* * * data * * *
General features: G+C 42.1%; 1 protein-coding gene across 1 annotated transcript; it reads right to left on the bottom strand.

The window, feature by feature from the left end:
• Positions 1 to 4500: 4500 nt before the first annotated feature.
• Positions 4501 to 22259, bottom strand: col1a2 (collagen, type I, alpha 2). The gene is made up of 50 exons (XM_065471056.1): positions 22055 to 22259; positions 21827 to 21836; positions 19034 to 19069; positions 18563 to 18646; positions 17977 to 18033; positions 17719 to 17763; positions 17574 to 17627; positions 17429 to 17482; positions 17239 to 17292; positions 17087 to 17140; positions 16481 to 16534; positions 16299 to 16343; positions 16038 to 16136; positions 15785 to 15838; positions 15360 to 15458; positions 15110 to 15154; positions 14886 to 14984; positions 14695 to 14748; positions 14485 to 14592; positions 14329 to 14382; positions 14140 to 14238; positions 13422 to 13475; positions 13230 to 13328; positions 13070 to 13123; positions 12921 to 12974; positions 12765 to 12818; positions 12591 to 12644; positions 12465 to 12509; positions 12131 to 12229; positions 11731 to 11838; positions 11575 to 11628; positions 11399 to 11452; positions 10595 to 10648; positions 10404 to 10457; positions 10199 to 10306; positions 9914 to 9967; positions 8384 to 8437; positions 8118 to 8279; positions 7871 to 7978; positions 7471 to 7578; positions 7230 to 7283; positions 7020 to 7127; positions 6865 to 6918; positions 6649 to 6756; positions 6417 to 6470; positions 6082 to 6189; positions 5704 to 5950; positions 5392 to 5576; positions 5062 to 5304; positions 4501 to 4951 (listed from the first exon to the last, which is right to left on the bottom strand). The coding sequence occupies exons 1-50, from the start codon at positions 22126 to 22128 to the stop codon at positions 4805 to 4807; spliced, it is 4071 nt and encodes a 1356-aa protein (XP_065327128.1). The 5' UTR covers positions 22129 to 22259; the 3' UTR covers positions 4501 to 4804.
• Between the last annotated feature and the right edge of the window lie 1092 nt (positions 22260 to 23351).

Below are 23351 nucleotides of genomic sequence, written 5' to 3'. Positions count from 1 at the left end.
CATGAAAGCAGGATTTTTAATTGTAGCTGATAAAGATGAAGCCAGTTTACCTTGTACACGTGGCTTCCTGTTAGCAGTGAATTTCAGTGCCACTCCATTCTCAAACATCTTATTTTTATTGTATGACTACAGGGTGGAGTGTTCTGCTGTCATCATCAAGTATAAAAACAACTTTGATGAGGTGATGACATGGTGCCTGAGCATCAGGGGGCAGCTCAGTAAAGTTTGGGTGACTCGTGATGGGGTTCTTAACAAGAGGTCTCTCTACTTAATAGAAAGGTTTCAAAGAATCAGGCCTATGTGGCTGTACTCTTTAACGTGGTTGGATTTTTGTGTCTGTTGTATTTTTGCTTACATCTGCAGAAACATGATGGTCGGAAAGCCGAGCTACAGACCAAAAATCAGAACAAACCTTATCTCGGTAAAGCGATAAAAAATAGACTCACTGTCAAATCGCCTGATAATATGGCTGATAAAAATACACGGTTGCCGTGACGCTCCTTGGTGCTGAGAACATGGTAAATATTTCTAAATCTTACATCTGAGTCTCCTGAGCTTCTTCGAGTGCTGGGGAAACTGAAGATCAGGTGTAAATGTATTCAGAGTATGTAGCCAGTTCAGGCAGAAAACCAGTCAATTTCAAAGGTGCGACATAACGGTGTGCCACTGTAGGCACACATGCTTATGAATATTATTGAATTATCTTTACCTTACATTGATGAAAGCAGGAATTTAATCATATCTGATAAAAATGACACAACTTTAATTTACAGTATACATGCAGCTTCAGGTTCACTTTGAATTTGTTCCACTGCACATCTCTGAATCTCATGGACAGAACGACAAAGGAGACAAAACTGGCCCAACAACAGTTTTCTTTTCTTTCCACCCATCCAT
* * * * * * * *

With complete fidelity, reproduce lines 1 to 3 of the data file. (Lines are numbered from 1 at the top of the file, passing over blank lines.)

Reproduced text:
General features: G+C 42.1%; 1 protein-coding gene across 1 annotated transcript; it reads right to left on the bottom strand.

The window, feature by feature from the left end:
• Positions 1 to 4500: 4500 nt before the first annotated feature.